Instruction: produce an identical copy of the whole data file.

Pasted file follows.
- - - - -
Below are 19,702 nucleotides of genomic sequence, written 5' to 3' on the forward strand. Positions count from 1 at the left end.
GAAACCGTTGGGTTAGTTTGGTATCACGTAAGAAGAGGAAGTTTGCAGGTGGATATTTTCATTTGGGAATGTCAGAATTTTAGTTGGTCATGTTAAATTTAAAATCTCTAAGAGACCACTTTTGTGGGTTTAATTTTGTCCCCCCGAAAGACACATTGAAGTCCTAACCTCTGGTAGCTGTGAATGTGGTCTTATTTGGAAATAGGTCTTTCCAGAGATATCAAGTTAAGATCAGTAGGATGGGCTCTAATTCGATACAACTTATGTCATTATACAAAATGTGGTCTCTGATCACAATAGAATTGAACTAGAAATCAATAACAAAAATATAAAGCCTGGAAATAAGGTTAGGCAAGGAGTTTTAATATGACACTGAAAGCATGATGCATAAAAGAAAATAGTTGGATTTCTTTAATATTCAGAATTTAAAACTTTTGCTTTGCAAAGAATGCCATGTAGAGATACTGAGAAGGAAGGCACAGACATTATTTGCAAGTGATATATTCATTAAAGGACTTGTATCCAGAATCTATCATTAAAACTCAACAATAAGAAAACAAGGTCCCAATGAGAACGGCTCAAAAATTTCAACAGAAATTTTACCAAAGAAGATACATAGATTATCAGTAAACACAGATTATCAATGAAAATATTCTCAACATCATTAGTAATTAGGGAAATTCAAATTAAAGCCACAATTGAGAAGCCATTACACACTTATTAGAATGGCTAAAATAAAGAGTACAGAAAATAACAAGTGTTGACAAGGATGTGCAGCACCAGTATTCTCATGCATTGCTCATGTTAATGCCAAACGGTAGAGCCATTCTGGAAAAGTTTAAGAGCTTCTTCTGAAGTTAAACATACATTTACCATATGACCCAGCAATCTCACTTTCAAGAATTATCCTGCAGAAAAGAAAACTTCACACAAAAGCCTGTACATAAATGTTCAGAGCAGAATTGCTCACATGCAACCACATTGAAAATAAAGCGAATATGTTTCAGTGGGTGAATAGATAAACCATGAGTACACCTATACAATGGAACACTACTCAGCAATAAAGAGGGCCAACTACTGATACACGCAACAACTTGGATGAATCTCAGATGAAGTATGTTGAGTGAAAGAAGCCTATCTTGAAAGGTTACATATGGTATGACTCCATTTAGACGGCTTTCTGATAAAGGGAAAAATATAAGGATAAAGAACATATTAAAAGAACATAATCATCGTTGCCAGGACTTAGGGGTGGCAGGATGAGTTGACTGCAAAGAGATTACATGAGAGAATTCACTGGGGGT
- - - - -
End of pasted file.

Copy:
Below are 19,702 nucleotides of genomic sequence, written 5' to 3' on the forward strand. Positions count from 1 at the left end.
GAAACCGTTGGGTTAGTTTGGTATCACGTAAGAAGAGGAAGTTTGCAGGTGGATATTTTCATTTGGGAATGTCAGAATTTTAGTTGGTCATGTTAAATTTAAAATCTCTAAGAGACCACTTTTGTGGGTTTAATTTTGTCCCCCCGAAAGACACATTGAAGTCCTAACCTCTGGTAGCTGTGAATGTGGTCTTATTTGGAAATAGGTCTTTCCAGAGATATCAAGTTAAGATCAGTAGGATGGGCTCTAATTCGATACAACTTATGTCATTATACAAAATGTGGTCTCTGATCACAATAGAATTGAACTAGAAATCAATAACAAAAATATAAAGCCTGGAAATAAGGTTAGGCAAGGAGTTTTAATATGACACTGAAAGCATGATGCATAAAAGAAAATAGTTGGATTTCTTTAATATTCAGAATTTAAAACTTTTGCTTTGCAAAGAATGCCATGTAGAGATACTGAGAAGGAAGGCACAGACATTATTTGCAAGTGATATATTCATTAAAGGACTTGTATCCAGAATCTATCATTAAAACTCAACAATAAGAAAACAAGGTCCCAATGAGAACGGCTCAAAAATTTCAACAGAAATTTTACCAAAGAAGATACATAGATTATCAGTAAACACAGATTATCAATGAAAATATTCTCAACATCATTAGTAATTAGGGAAATTCAAATTAAAGCCACAATTGAGAAGCCATTACACACTTATTAGAATGGCTAAAATAAAGAGTACAGAAAATAACAAGTGTTGACAAGGATGTGCAGCACCAGTATTCTCATGCATTGCTCATGTTAATGCCAAACGGTAGAGCCATTCTGGAAAAGTTTAAGAGCTTCTTCTGAAGTTAAACATACATTTACCATATGACCCAGCAATCTCACTTTCAAGAATTATCCTGCAGAAAAGAAAACTTCACACAAAAGCCTGTACATAAATGTTCAGAGCAGAATTGCTCACATGCAACCACATTGAAAATAAAGCGAATATGTTTCAGTGGGTGAATAGATAAACCATGAGTACACCTATACAATGGAACACTACTCAGCAATAAAGAGGGCCAACTACTGATACACGCAACAACTTGGATGAATCTCAGATGAAGTATGTTGAGTGAAAGAAGCCTATCTTGAAAGGTTACATATGGTATGACTCCATTTAGACGGCTTTCTGATAAAGGGAAAAATATAAGGATAAAGAACATATTAAAAGAACATAATCATCGTTGCCAGGACTTAGGGGTGGCAGGATGAGTTGACTGCAAAGAGATTACATGAGAGAATTCACTGGGGGT